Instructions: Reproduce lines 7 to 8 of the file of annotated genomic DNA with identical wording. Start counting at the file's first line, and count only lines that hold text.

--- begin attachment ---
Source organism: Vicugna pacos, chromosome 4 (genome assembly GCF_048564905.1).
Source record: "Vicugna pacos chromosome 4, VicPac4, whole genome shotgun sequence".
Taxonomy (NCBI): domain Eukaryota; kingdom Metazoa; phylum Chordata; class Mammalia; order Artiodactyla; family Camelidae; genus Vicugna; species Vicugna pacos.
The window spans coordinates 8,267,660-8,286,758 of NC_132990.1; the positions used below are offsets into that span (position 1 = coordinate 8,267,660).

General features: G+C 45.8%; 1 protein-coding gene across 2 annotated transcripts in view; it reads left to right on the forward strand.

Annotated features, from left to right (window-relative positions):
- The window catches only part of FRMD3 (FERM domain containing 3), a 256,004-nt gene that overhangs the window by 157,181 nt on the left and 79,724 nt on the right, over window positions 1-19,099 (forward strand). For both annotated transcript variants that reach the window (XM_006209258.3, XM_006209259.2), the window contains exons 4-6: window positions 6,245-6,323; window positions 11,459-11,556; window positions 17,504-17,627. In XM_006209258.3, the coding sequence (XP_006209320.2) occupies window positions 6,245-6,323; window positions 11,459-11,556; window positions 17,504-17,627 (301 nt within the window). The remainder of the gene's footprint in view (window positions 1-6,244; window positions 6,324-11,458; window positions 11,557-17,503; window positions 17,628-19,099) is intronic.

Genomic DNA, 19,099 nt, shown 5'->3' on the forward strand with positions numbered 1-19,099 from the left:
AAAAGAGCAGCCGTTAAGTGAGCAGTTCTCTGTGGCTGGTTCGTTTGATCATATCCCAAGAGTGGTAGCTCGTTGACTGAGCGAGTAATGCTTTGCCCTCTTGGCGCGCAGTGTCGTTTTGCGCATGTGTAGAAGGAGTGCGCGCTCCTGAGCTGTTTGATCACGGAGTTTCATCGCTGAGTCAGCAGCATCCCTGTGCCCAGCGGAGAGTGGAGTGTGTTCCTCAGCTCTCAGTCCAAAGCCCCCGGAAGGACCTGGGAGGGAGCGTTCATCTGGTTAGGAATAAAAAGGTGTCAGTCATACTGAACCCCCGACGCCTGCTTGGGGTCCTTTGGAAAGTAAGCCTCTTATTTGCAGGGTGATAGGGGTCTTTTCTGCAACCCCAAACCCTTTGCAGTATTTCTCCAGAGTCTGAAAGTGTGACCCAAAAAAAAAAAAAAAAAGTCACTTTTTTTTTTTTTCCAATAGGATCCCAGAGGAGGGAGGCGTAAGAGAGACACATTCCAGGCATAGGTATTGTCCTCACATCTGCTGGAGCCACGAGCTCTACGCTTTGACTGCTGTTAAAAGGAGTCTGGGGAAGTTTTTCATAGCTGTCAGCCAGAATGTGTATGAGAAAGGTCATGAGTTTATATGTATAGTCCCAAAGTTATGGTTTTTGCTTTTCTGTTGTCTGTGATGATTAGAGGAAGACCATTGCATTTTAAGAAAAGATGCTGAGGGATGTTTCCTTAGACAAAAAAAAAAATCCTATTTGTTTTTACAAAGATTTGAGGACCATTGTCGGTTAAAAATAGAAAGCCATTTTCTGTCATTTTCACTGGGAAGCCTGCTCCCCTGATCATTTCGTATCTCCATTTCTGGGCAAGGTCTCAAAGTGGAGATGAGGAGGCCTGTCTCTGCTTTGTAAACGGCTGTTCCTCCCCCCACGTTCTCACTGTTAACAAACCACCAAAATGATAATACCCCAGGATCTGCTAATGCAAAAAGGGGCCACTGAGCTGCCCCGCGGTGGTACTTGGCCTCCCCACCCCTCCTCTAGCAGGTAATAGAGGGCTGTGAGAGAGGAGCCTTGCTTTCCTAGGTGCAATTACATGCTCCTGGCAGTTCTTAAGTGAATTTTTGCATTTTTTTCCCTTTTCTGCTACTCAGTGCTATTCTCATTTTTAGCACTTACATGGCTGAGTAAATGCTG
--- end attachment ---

- The window catches only part of FRMD3 (FERM domain containing 3), a 256,004-nt gene that overhangs the window by 157,181 nt on the left and 79,724 nt on the right, over window positions 1-19,099 (forward strand). For both annotated transcript variants that reach the window (XM_006209258.3, XM_006209259.2), the window contains exons 4-6: window positions 6,245-6,323; window positions 11,459-11,556; window positions 17,504-17,627. In XM_006209258.3, the coding sequence (XP_006209320.2) occupies window positions 6,245-6,323; window positions 11,459-11,556; window positions 17,504-17,627 (301 nt within the window). The remainder of the gene's footprint in view (window positions 1-6,244; window positions 6,324-11,458; window positions 11,557-17,503; window positions 17,628-19,099) is intronic.

Genomic DNA, 19,099 nt, shown 5'->3' on the forward strand with positions numbered 1-19,099 from the left: